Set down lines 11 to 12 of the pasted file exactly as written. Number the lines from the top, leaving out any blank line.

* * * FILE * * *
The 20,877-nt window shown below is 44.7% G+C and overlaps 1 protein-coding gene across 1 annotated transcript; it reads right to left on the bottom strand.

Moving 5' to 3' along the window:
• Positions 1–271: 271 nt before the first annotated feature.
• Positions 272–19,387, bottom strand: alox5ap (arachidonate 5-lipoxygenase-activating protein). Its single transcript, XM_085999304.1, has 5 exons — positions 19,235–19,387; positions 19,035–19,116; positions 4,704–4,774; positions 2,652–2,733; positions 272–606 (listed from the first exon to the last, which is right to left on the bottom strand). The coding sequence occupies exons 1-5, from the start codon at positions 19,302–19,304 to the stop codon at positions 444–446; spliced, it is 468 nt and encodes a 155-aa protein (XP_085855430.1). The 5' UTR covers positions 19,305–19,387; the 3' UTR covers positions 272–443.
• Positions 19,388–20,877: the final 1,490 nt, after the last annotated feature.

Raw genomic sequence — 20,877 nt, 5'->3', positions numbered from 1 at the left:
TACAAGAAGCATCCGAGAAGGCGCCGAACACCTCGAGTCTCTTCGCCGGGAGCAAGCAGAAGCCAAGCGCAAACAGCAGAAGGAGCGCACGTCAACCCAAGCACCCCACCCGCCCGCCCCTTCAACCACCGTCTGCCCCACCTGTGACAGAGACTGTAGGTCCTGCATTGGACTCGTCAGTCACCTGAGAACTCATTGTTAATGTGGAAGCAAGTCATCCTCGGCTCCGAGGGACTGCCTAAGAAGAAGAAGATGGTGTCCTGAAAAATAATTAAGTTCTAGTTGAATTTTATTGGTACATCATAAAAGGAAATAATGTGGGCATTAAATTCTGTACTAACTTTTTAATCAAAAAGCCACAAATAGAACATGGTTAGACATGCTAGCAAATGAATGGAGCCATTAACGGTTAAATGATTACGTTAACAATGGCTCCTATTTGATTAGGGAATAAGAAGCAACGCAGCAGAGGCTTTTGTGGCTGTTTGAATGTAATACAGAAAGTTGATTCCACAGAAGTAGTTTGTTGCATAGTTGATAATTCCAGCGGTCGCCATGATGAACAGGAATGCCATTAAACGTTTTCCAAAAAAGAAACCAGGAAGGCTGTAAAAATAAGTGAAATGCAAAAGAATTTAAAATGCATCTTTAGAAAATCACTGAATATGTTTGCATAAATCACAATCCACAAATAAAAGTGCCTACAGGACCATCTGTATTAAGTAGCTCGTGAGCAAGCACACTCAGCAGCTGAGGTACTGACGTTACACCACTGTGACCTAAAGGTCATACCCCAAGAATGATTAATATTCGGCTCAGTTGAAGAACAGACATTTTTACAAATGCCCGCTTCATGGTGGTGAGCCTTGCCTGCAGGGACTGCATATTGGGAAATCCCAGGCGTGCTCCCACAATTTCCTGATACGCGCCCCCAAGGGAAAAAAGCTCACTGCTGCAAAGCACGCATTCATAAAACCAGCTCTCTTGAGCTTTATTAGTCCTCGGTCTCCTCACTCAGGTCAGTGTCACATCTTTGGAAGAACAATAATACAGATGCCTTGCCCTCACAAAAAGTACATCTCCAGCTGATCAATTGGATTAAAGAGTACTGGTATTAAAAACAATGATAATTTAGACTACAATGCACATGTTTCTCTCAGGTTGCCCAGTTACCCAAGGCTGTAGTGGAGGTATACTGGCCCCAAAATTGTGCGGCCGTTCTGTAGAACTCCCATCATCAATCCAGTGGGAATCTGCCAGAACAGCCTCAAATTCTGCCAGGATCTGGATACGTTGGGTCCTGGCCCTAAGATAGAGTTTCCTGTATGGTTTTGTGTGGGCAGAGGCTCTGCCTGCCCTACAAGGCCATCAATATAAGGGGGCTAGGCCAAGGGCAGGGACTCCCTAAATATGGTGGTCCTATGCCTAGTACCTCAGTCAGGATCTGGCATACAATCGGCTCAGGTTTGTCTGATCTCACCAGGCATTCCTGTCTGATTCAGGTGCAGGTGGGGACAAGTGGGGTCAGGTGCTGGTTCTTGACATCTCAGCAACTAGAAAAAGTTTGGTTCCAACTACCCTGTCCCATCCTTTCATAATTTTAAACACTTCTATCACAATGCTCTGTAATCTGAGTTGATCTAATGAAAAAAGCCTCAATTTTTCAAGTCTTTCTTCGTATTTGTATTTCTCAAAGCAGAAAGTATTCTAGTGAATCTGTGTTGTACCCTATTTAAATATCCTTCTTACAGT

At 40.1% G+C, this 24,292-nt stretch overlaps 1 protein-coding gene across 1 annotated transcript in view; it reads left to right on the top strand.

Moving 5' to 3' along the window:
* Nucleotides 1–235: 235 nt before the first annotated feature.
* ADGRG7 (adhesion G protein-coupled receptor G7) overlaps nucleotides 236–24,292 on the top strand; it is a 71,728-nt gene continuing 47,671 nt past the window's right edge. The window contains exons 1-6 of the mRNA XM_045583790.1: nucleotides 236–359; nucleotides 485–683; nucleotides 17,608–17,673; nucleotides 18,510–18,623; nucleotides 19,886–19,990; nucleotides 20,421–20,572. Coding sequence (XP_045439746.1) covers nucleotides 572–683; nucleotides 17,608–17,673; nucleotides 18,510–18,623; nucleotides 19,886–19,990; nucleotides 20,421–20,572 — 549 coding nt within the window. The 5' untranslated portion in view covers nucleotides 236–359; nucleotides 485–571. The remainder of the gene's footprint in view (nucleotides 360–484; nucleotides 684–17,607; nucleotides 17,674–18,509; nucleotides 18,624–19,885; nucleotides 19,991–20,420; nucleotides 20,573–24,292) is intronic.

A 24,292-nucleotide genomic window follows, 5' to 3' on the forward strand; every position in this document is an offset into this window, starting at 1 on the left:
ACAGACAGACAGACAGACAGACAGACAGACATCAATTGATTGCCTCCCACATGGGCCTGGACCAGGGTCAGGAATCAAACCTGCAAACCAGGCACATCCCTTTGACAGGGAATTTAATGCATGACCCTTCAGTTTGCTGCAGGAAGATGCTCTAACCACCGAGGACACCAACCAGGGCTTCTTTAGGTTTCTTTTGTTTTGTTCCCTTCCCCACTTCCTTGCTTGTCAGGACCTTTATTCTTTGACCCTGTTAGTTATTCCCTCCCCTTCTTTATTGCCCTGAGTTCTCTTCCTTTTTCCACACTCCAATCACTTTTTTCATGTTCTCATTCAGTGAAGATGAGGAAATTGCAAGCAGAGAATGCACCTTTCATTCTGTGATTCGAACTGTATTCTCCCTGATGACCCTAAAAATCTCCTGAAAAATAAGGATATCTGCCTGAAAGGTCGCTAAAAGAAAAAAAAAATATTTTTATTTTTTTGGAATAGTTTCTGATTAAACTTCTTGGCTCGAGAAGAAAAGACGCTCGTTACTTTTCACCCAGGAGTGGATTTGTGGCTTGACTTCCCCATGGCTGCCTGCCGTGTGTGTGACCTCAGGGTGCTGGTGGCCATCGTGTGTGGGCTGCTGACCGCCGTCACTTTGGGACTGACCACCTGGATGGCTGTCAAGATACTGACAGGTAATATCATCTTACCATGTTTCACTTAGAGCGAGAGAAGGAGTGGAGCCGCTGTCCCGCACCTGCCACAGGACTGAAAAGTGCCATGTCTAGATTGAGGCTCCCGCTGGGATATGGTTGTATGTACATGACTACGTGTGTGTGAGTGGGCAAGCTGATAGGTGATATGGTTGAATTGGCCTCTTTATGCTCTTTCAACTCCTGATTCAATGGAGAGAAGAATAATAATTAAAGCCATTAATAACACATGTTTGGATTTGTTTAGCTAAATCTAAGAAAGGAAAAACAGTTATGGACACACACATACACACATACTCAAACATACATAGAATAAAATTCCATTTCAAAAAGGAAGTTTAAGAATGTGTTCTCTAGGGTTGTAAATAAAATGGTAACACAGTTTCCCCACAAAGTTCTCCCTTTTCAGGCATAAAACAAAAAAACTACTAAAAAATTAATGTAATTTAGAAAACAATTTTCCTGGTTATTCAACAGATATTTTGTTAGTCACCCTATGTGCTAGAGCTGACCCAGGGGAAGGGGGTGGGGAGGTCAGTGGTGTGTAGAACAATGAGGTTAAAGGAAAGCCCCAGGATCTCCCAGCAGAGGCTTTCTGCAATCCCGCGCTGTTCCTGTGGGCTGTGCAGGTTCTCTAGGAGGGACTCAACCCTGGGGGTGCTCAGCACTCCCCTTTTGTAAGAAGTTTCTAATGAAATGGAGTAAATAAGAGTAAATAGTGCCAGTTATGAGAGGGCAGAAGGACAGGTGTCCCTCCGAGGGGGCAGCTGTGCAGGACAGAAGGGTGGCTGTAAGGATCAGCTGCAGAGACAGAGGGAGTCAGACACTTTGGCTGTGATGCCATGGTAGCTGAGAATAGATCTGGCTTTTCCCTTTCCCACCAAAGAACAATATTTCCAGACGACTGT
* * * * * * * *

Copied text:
* ADGRG7 (adhesion G protein-coupled receptor G7) overlaps nucleotides 236–24,292 on the top strand; it is a 71,728-nt gene continuing 47,671 nt past the window's right edge. The window contains exons 1-6 of the mRNA XM_045583790.1: nucleotides 236–359; nucleotides 485–683; nucleotides 17,608–17,673; nucleotides 18,510–18,623; nucleotides 19,886–19,990; nucleotides 20,421–20,572. Coding sequence (XP_045439746.1) covers nucleotides 572–683; nucleotides 17,608–17,673; nucleotides 18,510–18,623; nucleotides 19,886–19,990; nucleotides 20,421–20,572 — 549 coding nt within the window. The 5' untranslated portion in view covers nucleotides 236–359; nucleotides 485–571. The remainder of the gene's footprint in view (nucleotides 360–484; nucleotides 684–17,607; nucleotides 17,674–18,509; nucleotides 18,624–19,885; nucleotides 19,991–20,420; nucleotides 20,573–24,292) is intronic.

A 24,292-nucleotide genomic window follows, 5' to 3' on the forward strand; every position in this document is an offset into this window, starting at 1 on the left: